But the result also doesn’t take away the perception of the team as the “big, bad Americans” which every other team would take delight in defeating.

In addition, I would be worried if I was a coach within the U.S. camp. I’d be worried, first of all, if the team is peaking too soon. The Americans have always been at their best when they have seen some adversity, such as the 1999 and 2015 knockout games against Germany, when the U.S. fell behind in Landover and almost did the same in Montreal. That kind of experience has allowed the team to grow and get better as the tournament has gone along.

Another reason I’d be worried is that, with a 13-goal output, the team has exposed a lot of its considerable playbook. Opposing coaches are likely at work trying to figure out how to disrupt the American attack.

And ultimately, the U.S. team is faced with this question: “What do we do for an encore?”

Chile is going to find out Sunday, certainly.

June 3, 2019 — The way errors in sport are remembered

This past week saw major life events for a pair of athletes who became infamous in their own athletic endeavors for a single mistake.

Last Monday, Bill Buckner, the former Red Sox infielder whose error led to the game-winning run score in Game 6 of the 1986 World Series, died of dementia at the age of 63.

Today, Laura Bassett, the veteran England soccer defender whose own goal in the final minute of play denied the Lionesses a berth in the 2015 FIFA World Cup final, announced her decision to retire from both club and international soccer.

The circumstances of each of these two physical errors are different in both their backgrounds and their aftermaths.

Buckner’s error continued a seven-decade history of futility and poor luck for the Red Sox baseball club — not to mention that the team wasn’t the best in its own league for much of that time. It was hoped that, in that tenth inning back on Oct. 25, 1986, that the team would win its first World Series since 1918.

The error — and subsequent loss to the New York Mets the next night in Game 7, made Buckner pretty much a pariah in the six states that make up New England. He had to move his family to Idaho after his kids were bullied in school. And it’s a pretty good turn of fate that the term “soclal media” had not been invented yet, else his Twitter feed might have been uncontrolled for years.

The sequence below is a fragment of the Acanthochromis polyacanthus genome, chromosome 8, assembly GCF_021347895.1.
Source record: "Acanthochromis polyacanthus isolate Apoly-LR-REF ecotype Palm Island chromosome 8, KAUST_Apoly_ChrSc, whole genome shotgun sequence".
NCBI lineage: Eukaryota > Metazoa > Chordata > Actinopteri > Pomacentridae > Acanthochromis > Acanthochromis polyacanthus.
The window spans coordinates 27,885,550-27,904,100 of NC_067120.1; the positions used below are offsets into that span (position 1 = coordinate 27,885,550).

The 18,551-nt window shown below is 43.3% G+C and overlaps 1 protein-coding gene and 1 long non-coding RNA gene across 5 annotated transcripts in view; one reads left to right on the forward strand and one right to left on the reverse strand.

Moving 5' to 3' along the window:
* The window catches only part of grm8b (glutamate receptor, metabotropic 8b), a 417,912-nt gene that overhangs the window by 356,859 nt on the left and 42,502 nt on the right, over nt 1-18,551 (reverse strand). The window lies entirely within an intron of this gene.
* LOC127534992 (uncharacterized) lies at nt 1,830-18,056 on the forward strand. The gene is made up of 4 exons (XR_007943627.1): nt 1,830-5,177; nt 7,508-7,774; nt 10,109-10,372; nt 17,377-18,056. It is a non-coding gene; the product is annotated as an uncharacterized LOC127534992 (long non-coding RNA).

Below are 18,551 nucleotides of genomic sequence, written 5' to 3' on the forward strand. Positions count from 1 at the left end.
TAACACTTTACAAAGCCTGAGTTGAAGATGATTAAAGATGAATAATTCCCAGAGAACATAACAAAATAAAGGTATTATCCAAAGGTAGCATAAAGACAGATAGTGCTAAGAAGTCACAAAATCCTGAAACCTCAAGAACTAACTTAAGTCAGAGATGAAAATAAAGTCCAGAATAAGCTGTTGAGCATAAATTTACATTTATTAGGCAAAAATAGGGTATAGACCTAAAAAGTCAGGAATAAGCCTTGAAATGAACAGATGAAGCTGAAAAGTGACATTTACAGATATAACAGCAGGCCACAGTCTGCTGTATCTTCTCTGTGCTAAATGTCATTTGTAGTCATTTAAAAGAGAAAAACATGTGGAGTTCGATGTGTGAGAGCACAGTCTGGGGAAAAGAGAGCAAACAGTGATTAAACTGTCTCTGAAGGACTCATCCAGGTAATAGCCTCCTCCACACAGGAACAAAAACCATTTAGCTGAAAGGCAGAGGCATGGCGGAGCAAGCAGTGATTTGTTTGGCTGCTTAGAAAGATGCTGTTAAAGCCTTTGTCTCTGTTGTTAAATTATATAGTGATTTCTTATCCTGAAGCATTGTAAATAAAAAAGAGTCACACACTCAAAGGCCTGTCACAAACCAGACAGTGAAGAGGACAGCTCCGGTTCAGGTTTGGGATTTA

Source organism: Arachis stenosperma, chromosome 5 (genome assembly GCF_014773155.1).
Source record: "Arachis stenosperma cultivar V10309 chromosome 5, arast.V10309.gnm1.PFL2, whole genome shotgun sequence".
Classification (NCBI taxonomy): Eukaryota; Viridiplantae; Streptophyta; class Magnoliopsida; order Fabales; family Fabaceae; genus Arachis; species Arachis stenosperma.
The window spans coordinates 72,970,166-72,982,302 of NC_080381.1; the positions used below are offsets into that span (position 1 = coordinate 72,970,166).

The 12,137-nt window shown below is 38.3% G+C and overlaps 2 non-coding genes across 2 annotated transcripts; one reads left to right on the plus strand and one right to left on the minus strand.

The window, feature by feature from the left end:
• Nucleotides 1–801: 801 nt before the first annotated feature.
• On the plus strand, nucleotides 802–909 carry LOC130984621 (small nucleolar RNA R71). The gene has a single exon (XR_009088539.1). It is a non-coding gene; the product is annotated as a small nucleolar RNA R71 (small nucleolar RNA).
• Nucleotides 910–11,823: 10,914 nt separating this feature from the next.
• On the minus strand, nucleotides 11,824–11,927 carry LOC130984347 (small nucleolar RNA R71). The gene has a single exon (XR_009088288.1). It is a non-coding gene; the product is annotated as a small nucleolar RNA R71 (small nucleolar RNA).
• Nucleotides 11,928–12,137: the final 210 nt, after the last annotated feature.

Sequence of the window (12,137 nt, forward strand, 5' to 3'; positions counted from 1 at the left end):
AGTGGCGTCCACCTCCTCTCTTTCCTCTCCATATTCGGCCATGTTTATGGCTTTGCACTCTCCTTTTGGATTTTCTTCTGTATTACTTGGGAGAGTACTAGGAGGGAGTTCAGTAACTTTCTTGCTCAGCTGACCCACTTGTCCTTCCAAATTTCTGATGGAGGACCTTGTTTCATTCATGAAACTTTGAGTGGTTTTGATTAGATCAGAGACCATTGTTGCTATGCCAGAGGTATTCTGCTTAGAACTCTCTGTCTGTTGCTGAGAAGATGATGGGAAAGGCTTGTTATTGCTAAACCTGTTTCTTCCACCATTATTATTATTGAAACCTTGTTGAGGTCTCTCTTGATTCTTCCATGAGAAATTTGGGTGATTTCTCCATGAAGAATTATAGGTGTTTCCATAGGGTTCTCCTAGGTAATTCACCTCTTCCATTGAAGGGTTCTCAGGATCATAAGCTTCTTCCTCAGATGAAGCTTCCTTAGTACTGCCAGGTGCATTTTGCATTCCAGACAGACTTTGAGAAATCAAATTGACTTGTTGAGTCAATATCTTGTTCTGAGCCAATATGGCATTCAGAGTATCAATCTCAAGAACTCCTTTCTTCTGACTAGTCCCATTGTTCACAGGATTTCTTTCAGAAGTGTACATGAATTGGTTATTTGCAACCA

For Bassett’s part, her own goal denied England a chance to play the United States in the World Cup final. It ended a feel-good story for U.K. football fans, who found unlikely heroines, even though it was in England where the rules were codified more than a century ago.

In comparison to Buckner, Bassett received a lot of support on social media from the likes of Mia Hamm, Landon Donovan, and the English public.

“One time in particular you (the game of soccer) dragged me to my knees and rocked me to the core,” she said in a prepared statement. “I doubted whether I would ever trust you again, but you allowed me to confront my human nature and show my character. This gesture will last forever.”

Bassett, who played for Notts County in England, has come to live in the United States as life partner to Orlando Pride head coach Marc Skinner.

June 1, 2019 — On the verge of a unique treble

Today at 2 p.m. at Kean University, the Group IV girls’ lacrosse championship for the state of New Jersey will be contested.